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View Full Version : Need help with no-electricity ponds



cideon
06-13-2011, 07:50 AM
Hi there. I posted a while back about wanting to start up an above ground pond for my three common goldfish (4-5 inches long so far, in the used 40 gal breeder they came with). Thanks to advice from this site and others, I had decided to use a 100 or 150 gallon horse waterer (since they are built to be full of water, unsupported above-ground). I had been interested in solar filters/pumps (still don't really understand the difference, as some sites say you need a pump FOR the filter, and not others in general) but haven't really found ANY good solar-poered filters for fish, as most reviews seem to say they turn off at night or whatnot. I have heard of ponds being unfiltered and being OK, though the water-volumes are increased for each fish. For goldfish of this size, how many gallons would i need to keep them healthy for at least a year without using any power-filter? (moving out for sure by then, so that I am sure I'd have an outside power outlet that works; that's why no electricity available at my current residence).

Or, does anyone know of a completely solar-powered setup/kit that would actually work? Our city gets at least I think 270 days of sunshine on average a year, so the battery backup wouldn't have to be all that great, as long as it's there for nighttime.

But then I heard for fish tanks, you may have 24 hours in cae of a power outage for all the good bacteria to die/bad bacteria to develop; do I have more time with pond bacteria so that ngiths-off would still be OK?

Alasse
06-13-2011, 09:21 AM
I have a 80gal pond, unfiltered. Home to 3 fantails and a school of firetail gudgeons. I'll be adding 2 more goldfish at some stage, prolly not til winter is over now though

The only thing i'll be adding to at some stage is a solar water fountain

smaug
06-13-2011, 10:33 AM
Its a crash just waiting to happen unless you are doing water changes once a week and sucking any and all debris from the bottom. 100 gal for 3 goldys is a good bit of water though and if shade is kept,you do a min of 25%wc weekly and keep the bottom clean you should be ok. Feed them very little when kept this way,they will get a lot of nutrient from algae growing on the sides,feed them a wheat germ based food that stays floating.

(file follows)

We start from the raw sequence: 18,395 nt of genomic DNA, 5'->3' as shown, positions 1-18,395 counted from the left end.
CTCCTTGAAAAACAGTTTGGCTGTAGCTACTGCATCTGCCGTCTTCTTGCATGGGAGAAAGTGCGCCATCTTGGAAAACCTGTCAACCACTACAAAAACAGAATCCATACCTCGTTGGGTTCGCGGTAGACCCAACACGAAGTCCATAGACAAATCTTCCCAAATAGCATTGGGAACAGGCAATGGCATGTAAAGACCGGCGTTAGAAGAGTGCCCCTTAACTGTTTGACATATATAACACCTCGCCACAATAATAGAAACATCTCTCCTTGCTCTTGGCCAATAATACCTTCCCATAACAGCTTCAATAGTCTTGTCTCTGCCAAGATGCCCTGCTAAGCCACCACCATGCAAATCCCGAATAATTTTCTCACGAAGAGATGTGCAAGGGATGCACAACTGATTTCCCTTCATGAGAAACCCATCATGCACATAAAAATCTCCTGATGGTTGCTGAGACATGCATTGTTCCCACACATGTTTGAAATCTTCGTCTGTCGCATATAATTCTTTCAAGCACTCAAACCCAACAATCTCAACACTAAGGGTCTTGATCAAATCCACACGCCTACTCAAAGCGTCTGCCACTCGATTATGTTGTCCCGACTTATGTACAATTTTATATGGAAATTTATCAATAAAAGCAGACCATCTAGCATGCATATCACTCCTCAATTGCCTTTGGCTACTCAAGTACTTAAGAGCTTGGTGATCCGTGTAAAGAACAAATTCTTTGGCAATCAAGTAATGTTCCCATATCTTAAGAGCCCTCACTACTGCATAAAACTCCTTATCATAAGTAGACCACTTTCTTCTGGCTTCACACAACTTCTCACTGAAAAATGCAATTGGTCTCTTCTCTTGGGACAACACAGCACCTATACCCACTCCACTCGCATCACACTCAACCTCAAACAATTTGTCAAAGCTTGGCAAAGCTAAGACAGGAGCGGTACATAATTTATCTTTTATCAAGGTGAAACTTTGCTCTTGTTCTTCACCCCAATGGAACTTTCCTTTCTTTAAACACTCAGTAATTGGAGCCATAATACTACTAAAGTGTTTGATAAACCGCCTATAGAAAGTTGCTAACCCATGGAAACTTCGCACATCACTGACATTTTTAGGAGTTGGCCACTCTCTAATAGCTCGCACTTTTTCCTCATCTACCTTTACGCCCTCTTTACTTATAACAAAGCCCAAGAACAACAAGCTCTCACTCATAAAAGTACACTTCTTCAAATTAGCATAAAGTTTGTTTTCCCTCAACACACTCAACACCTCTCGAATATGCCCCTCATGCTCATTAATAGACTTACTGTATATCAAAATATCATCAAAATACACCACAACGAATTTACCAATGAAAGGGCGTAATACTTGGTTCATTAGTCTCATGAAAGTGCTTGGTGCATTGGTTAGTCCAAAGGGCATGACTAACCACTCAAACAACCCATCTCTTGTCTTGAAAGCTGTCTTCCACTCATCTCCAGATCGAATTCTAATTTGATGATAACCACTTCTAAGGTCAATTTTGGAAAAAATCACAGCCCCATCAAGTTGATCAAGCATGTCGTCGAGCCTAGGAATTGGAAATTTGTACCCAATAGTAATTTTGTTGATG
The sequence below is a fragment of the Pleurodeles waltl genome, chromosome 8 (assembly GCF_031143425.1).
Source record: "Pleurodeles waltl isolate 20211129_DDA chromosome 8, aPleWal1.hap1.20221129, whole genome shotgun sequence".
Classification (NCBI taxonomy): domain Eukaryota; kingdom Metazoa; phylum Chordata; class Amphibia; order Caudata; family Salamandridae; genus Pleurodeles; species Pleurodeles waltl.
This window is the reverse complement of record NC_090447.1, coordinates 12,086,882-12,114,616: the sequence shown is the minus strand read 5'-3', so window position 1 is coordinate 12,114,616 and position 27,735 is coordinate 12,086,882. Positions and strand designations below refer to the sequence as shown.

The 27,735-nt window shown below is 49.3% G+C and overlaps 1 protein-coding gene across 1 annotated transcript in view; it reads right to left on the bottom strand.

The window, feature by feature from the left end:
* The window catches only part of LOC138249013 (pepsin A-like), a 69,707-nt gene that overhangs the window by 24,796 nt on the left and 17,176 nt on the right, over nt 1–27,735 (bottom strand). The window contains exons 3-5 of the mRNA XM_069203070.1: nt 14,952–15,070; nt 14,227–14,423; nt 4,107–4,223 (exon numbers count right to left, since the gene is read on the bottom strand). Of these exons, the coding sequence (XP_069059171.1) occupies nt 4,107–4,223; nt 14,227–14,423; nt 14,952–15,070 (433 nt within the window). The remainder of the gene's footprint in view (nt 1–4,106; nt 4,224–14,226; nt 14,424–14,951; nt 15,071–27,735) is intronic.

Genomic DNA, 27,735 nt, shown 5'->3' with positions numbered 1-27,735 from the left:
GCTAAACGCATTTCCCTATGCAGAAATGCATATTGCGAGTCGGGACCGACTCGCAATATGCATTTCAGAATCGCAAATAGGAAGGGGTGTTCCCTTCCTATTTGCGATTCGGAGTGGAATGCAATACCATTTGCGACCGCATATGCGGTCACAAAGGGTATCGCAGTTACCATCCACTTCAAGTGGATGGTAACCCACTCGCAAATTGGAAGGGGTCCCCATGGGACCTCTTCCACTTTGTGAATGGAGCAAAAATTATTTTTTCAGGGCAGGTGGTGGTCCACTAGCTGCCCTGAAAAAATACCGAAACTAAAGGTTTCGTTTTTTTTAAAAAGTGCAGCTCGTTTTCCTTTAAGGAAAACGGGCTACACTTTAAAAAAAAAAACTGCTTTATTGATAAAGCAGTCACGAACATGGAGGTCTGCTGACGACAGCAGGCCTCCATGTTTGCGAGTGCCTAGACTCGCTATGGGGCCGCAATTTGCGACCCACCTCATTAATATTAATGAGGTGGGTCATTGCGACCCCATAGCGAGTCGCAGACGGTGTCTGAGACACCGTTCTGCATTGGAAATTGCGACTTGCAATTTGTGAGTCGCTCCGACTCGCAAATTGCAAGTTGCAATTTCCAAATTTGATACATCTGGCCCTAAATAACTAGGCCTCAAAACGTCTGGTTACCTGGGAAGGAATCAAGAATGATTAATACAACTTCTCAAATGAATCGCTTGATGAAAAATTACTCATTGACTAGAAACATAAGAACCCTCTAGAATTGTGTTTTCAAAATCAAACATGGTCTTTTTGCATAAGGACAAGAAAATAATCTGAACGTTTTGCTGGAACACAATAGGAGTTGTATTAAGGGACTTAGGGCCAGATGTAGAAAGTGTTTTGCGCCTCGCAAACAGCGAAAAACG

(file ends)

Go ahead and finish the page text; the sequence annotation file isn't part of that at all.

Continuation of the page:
cideon
06-13-2011, 02:30 PM
@Alasse: Would a simple fountain causing aeration help a lot, if I didn't have a filter? I didn't even think of the help it might cause, and lack of harm for when it's off, compared to anarobic bacteria :D

@smaug: I was planning on weekly water changes, so I guess it would all work out with even 30-40% changes (totally do-able, as my planned placement was going to be near ((not under)) a tree, so as long as i did it on watering day with a siphon, then even the tree is happy! -_^) ? I imagine getting a 150gal continer would also help keep my fishies safe from overload of wastes?

Furface
06-16-2011, 12:33 AM
I agree that you could keep them successfully without a filter and with 25-50 percent water changes per week. I ran a 3,000 gal pond with 7 large koi and water lilies for a few years with no filter that way successfully. Eventually organic matter started building up on the bottom that was a pain to remove and I went to a filter. A solar fountain would give you all the aeration you need. For starting it would be a good idea to get a few gallons of water from another older operating pond to get a start of the right balance of bacteria. Doing this beats out purchasing bacteria solutions from supply firms. While many of the bacteria are fixed on rock and plant surfaces some are always detached and free in the water.
Stay away from high protein growth foods, they pollute your water fast. Even with low key food, use it sparingly. Gold fish and koi will suppliment by eating the algae that you will soon have.

smaug
06-16-2011, 12:41 AM
It is never of use to add old water from another system when it comes to fw set ups. All that is being accomplished is adding waste material and artificialy upping the bioload. All nitrifying bacteria that does any real converting of ammonia exists on surfaces. You really did 50% water changes weekly with a 3000 gallon pond furface?

Alasse
06-16-2011, 03:32 AM
I do fortnightly or every 3 weeks waterchanges, done when i vacuum clean the gravel. The fish are fed every 2-3 days, the rest of the time they feed on bugs, mozzie larvae, algae etc. The pond gets afternoon sun only. I also have live plants in the pond.

A fountain will certainly assist with oxygenating the water. Though as i said i dont have one running at present. Pond has been setup since around April

Furface
07-02-2011, 05:21 PM
Yes, I really did the water changes, to the tune of 25-50 percent a week. However, this was in the warmest weather of summer only, cooler spring and fall I did it every 2 weeks, sometimes longer and got by fine.
I guess we will disagree on using water for an established pond to start up bacterial balancing a new pond. The amount of water being added is trivial to increasing waste load of a new pond but I believe the bacteria are invaluable. The majority of beneficial bacteria are on surfaces, however there are always some free in the water, dislodged by fish, insects and water movement. These are the ones that would be available to colonize new surfaces. Their reproduction rate is stupendous and they constantly slough off surfaces. I can put a new object in a pond and within a week it is coated with a film of these bacteria.
I overwinter my koi in the basement, when I start up the tank (emptied and cleaned for the summer) in the basement in the fall I always add water from the pond a week prior to adding the fish. Transistion is smooth as can be.
Over the years I have built 2 new ponds in the gardens and started them off running smooth using the same method, fish ready within a week.